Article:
"When you're young, you don't have any sins to confess, so the thing to do is to make them up. I remember confessing to adultery when I was eight - I thought it was something to do with not liking adults. Your sins come with age, and when you're in your teens it's what you least want to talk about in case it gets round. This shouldn't worry you, however, as those waiting outside the box can only hear a muffled voice and can't actually hear what you've been up to - I know, I used to try to listen in at that age. Besides, you realise quite early on that the people who go to confession most are not usually the ones who sin the most frequently, hence the number of dear old ladies there.

The misconception about confession, that `it's all right for Catholics, you commit a sin, confess and then carry on', is not how it works. When you go, you should be thinking, `well, that wasn't very good, I'm not very pleased with myself, why did I have to be cruel, why didn't I do the right thing ... ?' You should have the idea that you don't want to do it again, you really want to be a better person. You don't go to confession so that you can continue on in the same way. Use it for self-examination and as a force for change - think, `tries hard, must do better'.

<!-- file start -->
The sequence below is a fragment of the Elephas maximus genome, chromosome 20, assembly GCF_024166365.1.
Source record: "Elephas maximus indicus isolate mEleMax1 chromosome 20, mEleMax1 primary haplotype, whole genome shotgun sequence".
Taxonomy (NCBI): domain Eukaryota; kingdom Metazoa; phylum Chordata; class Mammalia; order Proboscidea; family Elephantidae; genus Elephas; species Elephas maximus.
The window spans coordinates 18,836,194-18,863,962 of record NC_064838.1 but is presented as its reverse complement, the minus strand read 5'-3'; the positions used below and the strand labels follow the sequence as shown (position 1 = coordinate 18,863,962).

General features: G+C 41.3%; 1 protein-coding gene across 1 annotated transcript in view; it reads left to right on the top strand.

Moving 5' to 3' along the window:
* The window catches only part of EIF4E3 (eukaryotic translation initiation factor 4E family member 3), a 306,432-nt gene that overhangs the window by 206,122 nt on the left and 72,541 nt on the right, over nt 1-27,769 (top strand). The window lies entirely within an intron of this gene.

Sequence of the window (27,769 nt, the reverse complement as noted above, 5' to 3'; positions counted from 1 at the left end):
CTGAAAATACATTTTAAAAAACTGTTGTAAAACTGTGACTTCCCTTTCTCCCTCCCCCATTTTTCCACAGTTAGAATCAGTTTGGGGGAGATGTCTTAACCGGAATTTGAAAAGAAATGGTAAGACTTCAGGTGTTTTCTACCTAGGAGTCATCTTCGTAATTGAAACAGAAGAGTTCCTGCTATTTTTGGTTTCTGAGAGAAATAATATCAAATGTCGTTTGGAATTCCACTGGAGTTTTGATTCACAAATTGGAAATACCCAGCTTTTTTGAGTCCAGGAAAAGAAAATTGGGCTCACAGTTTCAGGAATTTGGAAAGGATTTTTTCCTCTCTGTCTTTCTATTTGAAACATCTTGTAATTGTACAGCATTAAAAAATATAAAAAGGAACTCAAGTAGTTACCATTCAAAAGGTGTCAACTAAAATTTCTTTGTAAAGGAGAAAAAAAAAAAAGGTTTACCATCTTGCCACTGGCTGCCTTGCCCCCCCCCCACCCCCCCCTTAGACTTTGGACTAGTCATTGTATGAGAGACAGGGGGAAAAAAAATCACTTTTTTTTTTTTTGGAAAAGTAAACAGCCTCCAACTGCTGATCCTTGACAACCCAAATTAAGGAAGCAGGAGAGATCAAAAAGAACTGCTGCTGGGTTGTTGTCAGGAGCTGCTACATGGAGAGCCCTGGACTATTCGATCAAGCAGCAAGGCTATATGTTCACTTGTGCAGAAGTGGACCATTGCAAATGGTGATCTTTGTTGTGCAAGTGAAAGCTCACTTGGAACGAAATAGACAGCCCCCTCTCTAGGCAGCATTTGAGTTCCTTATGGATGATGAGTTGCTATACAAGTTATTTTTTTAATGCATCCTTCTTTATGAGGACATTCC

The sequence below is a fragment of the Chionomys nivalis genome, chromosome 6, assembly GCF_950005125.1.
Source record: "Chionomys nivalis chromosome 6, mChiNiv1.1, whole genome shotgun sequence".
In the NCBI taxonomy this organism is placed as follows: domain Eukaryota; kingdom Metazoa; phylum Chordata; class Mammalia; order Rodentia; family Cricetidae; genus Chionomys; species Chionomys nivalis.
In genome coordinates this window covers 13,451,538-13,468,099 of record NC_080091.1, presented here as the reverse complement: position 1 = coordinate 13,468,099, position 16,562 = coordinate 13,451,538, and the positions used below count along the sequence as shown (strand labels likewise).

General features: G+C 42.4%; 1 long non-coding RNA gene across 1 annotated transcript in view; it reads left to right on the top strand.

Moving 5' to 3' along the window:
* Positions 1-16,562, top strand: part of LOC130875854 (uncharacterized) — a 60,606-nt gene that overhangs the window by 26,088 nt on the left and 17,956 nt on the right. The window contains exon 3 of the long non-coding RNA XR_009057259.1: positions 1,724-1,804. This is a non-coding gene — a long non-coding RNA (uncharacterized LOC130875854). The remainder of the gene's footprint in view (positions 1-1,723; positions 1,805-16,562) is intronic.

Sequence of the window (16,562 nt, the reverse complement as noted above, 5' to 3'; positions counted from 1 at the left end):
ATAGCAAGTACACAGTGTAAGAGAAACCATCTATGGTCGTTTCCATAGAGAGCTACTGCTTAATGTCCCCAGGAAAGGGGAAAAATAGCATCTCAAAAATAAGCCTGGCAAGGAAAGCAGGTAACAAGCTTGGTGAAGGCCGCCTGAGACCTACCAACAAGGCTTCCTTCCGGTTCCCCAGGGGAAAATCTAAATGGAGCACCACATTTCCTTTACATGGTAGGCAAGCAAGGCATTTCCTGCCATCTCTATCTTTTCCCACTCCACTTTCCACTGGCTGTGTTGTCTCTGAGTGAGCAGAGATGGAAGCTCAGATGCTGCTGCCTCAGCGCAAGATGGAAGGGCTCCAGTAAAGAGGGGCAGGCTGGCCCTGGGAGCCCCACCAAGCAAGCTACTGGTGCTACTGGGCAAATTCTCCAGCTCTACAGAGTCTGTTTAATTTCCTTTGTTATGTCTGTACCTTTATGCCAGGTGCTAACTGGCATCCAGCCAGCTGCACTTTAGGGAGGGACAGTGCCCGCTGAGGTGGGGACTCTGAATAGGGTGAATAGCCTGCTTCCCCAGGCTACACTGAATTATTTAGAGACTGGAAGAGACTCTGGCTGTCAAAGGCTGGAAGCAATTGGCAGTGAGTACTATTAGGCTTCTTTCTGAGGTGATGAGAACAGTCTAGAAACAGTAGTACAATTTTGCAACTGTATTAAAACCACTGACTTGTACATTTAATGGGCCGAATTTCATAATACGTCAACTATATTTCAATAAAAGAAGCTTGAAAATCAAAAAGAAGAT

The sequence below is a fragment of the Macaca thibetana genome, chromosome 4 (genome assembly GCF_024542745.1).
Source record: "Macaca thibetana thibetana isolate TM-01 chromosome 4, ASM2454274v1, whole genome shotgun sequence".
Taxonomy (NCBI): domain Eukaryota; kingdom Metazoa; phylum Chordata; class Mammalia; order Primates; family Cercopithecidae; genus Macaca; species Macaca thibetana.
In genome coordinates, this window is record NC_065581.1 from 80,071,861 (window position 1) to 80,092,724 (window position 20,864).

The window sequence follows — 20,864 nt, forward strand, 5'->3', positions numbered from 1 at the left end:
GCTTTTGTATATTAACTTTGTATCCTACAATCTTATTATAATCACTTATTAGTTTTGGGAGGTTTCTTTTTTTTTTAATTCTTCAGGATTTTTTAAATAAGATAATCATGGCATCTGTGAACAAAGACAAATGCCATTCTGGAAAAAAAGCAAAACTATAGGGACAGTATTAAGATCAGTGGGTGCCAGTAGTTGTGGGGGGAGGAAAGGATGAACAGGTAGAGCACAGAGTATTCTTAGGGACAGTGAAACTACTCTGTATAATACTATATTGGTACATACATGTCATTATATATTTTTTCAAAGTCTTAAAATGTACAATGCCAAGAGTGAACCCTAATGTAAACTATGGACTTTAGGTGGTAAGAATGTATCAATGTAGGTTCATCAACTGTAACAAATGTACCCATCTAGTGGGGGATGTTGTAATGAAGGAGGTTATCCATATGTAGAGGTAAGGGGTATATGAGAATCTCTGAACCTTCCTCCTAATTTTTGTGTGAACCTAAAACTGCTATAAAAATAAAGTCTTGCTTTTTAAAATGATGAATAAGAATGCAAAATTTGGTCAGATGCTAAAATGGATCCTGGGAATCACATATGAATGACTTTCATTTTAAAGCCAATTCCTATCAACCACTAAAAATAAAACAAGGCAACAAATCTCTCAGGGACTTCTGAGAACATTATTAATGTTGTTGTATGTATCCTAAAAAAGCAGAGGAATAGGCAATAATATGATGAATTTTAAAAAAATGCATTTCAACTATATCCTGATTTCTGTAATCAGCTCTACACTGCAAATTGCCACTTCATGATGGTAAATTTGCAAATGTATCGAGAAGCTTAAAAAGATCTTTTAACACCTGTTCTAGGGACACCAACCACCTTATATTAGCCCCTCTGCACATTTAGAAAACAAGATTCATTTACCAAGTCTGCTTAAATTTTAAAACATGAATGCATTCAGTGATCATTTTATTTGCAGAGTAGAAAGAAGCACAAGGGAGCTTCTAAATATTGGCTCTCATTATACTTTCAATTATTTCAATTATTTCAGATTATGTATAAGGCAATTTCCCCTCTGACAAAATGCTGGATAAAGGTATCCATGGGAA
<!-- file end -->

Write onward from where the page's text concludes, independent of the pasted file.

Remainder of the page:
If you don't feel comfortable with a priest who knows you, go somewhere else. I often go to confession when I'm travelling round the country, or even when I'm out of the country, a cowardly thing to do, I know. Sometimes you may feel you're getting told off, like a child being guided. But that, in a sense, is what you ought to feel." Interview by Fiona McClymont

Roger McGough's most recent books are `The Spotted Unicorn' (Penguin) and `Ring of Words' (Faber), an anthology of poetry for children.